Could The RMA Global Limited (ASX:RMY) Ownership Structure Tell Us Something Useful?

Every investor in RMA Global Limited (ASX:RMY) should be aware of the most powerful shareholder groups. Large companies usually have institutions as shareholders, and we usually see insiders owning shares in smaller companies. I generally like to see some degree of insider ownership, even if only a little. As Nassim Nicholas Taleb said, ‘Don’t tell me what you think, tell me what you have in your portfolio.’

RMA Global is not a large company by global standards. It has a market capitalization of AU$79m, which means it wouldn’t have the attention of many institutional investors. In the chart below below, we can see that institutional investors have bought into the company. We can zoom in on the different ownership groups, to learn more about RMY.

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ASX:RMY Ownership Summary January 24th 19
ASX:RMY Ownership Summary January 24th 19

What Does The Institutional Ownership Tell Us About RMA Global?

Institutional investors commonly compare their own returns to the returns of a commonly followed index. So they generally do consider buying larger companies that are included in the relevant benchmark index.

We can see that RMA Global does have institutional investors; and they hold 8.3% of the stock. This implies the analysts working for those institutions have looked at the stock and they like it. But just like anyone else, they could be wrong. When multiple institutions own a stock, there’s always a risk that they are in a ‘crowded trade’. When such a trade goes wrong, multiple parties may compete to sell stock fast. This risk is higher in a company without a history of growth. You can see RMA Global’s historic earnings and revenue, below, but keep in mind there’s always more to the story.

ASX:RMY Income Statement Export January 24th 19
ASX:RMY Income Statement Export January 24th 19

RMA Global is not owned by hedge funds. There is a little analyst coverage of the stock, but not much. So there is room for it to gain more coverage.

Insider Ownership Of RMA Global

While the precise definition of an insider can be subjective, almost everyone considers board members to be insiders. Company management run the business, but the CEO will answer to the board, even if he or she is a member of it.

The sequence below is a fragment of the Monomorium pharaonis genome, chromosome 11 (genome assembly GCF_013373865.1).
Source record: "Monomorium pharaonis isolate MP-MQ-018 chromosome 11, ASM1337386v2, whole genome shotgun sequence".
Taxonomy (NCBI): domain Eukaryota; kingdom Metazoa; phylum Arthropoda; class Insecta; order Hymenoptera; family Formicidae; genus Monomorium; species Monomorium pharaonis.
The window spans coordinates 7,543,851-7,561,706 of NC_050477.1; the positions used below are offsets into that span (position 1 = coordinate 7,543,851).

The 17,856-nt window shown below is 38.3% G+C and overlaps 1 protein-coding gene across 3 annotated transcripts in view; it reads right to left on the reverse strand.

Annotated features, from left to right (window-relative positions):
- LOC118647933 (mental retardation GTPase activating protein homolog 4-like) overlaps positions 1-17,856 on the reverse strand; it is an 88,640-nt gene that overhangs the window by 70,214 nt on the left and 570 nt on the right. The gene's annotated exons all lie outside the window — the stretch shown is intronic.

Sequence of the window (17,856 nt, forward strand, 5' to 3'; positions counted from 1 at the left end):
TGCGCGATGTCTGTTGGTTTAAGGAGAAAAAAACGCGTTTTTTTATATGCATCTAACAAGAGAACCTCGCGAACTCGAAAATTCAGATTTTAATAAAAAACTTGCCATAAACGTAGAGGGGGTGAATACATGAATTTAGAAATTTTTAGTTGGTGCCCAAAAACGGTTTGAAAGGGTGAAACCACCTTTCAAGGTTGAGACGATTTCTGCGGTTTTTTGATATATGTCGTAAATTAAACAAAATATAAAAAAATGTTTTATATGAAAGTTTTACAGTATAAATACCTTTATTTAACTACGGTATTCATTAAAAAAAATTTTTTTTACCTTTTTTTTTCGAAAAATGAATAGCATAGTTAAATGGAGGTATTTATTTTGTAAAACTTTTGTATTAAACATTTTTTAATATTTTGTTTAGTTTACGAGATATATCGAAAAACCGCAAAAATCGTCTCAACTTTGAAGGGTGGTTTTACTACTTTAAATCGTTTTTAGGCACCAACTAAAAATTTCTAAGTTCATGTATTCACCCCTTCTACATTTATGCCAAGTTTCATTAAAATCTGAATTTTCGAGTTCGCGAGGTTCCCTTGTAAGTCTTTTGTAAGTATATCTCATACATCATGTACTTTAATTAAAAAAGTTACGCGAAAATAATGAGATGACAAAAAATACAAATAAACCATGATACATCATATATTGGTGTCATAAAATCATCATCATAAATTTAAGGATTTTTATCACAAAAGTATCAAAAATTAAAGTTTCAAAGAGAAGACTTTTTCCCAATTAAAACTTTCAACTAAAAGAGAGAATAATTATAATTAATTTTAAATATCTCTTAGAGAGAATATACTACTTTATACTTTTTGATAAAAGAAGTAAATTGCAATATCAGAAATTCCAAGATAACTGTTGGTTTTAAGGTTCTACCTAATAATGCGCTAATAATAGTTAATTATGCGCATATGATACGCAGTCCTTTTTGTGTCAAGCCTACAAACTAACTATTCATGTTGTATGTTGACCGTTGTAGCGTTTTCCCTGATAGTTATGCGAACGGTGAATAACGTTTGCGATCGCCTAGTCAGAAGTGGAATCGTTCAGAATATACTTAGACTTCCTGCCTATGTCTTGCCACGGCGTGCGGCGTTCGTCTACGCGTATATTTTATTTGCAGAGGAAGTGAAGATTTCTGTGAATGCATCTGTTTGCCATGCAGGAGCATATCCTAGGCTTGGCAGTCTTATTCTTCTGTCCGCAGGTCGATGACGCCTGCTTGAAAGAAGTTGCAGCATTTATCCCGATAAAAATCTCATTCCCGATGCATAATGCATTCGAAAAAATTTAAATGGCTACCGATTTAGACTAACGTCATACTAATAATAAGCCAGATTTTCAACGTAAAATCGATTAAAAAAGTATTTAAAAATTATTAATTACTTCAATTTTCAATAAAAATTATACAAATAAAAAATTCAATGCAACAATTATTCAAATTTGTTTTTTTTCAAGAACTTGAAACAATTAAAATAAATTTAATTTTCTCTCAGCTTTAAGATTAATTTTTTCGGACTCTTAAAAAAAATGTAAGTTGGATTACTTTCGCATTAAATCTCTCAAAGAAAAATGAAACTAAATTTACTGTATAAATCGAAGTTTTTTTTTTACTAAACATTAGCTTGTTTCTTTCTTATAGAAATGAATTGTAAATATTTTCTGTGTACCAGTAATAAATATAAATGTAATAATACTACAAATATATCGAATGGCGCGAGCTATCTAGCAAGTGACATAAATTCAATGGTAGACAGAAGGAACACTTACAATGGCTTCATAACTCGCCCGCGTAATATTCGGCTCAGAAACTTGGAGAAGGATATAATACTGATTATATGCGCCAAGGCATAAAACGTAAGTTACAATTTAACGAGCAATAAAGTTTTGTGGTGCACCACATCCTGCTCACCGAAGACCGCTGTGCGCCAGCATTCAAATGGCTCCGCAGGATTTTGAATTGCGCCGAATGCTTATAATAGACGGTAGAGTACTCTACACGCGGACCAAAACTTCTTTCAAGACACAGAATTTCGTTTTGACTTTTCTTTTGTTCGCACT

Insider ownership is positive when it signals leadership are thinking like the true owners of the company. However, high insider ownership can also give immense power to a small group within the company. This can be negative in some circumstances.

Our most recent data indicates that insiders own the majority of RMA Global Limited. This means they can collectively make decisions for the company. Given it has a market cap of AU$79m, that means they have AU$48m worth of shares. It is good to see this level of investment. You can check here to see if those insiders have been buying recently.

General Public Ownership

The general public, with a 17% stake in the company, will not easily be ignored. This size of ownership, while considerable, may not be enough to change company policy if the decision is not in sync with other large shareholders.

Private Company Ownership

Our data indicates that Private Companies hold 14%, of the company’s shares. It might be worth looking deeper into this. If related parties, such as insiders, have an interest in one of these private companies, that should be disclosed in the annual report. Private companies may also have a strategic interest in the company.

Next Steps:

It’s always worth thinking about the different groups who own shares in a company. But to understand RMA Global better, we need to consider many other factors.

I like to dive deeper into how a company has performed in the past. You can access this interactive graph of past earnings, revenue and cash flow, for free .

If you are like me, you may want to think about whether this company will grow or shrink. Luckily, you can check this free report showing analyst forecasts for its future.

NB: Figures in this article are calculated using data from the last twelve months, which refer to the 12-month period ending on the last date of the month the financial statement is dated. This may not be consistent with full year annual report figures.

To help readers see past the short term volatility of the financial market, we aim to bring you a long-term focused research analysis purely driven by fundamental data. Note that our analysis does not factor in the latest price-sensitive company announcements.

The author is an independent contributor and at the time of publication had no position in the stocks mentioned. For errors that warrant correction please contact the editor at editorial-team@simplywallst.com.